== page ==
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'I love my local library and really miss it': the importance of libraries
During the early stages of the coronavirus pandemic, Scottish Book Trust set out to discover what impact the lockdown was having on readers in Scotland.
We recruited a panel of people living in Scotland to complete regular surveys about their experiences of reading between March and August 2020. The full report, Reading in Scotland: Reading over lockdown(this will open in a new window) is available to read now.
Throughout the study it was clear that the panel were enthusiastic library users. Before lockdown:
- 75% used their local library to access books, and 94% of those with children used the library to get books for them too
- Almost half browsed the library to find their next read
- 92% reported that they used the public library as a child
We have a fantastic network of public libraries in Scotland and every week we heard from panellists who missed the experience of browsing, getting recommendations from staff and taking part in one of the many events and activities on offer. We received so many lovely stories and insights about the importance of libraries to our panel:
- 'I grew up on a scheme in Falkirk with no books at home. My mum enrolled me in the library as soon as I was eligible. I owe a huge debt of gratitude to the old library on Hope Street which enabled me to just browse the shelves for anything that attracted me or had been suggested by excellent teachers at Falkirk High School - to whom I owe an equal debt of gratitude.'
- 'I feel I have read less widely than usual during lockdown. By buying my books rather than borrowing, I have only bought what I knew I would enjoy – that appears to be mostly Irish women writers. Before lockdown, when I borrowed from the library, I was more experimental – I would try a wide variety of authors and genres, and if I didn't enjoy a book I simply returned it.'
- 'The library was one of my essential life services. After lockdown I will be delighted to get back. My local library does some amazing things for new mums, school children on a Friday and older groups.'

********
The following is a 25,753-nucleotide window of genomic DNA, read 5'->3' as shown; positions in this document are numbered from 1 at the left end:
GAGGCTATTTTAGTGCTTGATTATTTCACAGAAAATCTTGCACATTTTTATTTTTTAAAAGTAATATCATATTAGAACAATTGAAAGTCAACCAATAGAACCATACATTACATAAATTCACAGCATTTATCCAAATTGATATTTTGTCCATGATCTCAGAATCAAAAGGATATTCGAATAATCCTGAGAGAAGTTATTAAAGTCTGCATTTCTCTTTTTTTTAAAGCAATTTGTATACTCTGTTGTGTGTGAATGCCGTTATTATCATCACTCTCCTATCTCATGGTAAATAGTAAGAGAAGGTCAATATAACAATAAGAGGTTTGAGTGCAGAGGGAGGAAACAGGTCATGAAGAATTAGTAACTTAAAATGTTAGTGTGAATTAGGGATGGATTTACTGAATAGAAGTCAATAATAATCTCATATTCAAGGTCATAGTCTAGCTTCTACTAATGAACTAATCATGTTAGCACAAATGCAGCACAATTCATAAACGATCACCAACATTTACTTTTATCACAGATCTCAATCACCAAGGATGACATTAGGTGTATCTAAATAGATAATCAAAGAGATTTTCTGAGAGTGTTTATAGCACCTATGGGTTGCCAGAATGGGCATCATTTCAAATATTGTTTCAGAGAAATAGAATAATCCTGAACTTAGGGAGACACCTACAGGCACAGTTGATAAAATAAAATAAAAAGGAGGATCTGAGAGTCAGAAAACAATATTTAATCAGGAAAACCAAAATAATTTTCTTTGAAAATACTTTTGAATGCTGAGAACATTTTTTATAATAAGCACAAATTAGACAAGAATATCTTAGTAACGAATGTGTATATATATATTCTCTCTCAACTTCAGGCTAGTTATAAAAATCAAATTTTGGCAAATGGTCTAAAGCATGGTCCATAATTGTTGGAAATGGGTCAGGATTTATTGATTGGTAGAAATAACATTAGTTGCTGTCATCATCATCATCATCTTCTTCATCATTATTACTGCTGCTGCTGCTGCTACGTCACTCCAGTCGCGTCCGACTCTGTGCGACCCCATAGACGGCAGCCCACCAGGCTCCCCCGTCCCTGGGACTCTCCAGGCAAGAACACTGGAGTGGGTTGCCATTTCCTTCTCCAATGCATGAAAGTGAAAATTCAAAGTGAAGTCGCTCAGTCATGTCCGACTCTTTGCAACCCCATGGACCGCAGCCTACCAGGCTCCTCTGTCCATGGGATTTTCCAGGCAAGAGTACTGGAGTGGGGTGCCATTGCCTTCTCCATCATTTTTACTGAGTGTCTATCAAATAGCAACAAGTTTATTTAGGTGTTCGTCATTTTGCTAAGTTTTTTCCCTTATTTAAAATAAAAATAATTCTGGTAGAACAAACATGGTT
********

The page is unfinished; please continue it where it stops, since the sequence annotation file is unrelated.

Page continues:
While we're not able to visit our libraries in the usual way at the moment, staff have been working hard to make their services as accessible as possible:
- Many libraries buildings are now open, with some operating booking systems to allow you to visit safely. Check your local library service website to find out if your branch is open.
- You can borrow ebooks and audiobooks digitally from most libraries. Although some were hesitant at first, many members of our panel reported trying and enjoying these formats during lockdown. Audiobooks were a particular help to people who were having trouble concentrating.
- Some libraries are also offering activities online. Bookbug sessions, clubs and activities may be going ahead, so check your library website or social media.
Each week our panel shared reading tips for us to pass on to the other panel members. Over the weeks many encouraged each other to give digital borrowing a go:
- 'Listen to books if you struggle to concentrate. I cannot recommend audiobooks enough, or the Library BorrowBox app. It's free to borrow books just like the library, with no subscription and no purchase. Ideal when income is low or non-existent'
- 'Fife library service has a great online selection of reading material, including magazines that I would otherwise not be able to afford. I love that I can dip in and out, it's such a pleasure'
- 'BorrowBox and Amazon Unlimited make recommendations that I take notice of now. In the past I did not really use ebooks. I will probably have a mix of ebooks and paper once lockdown ends'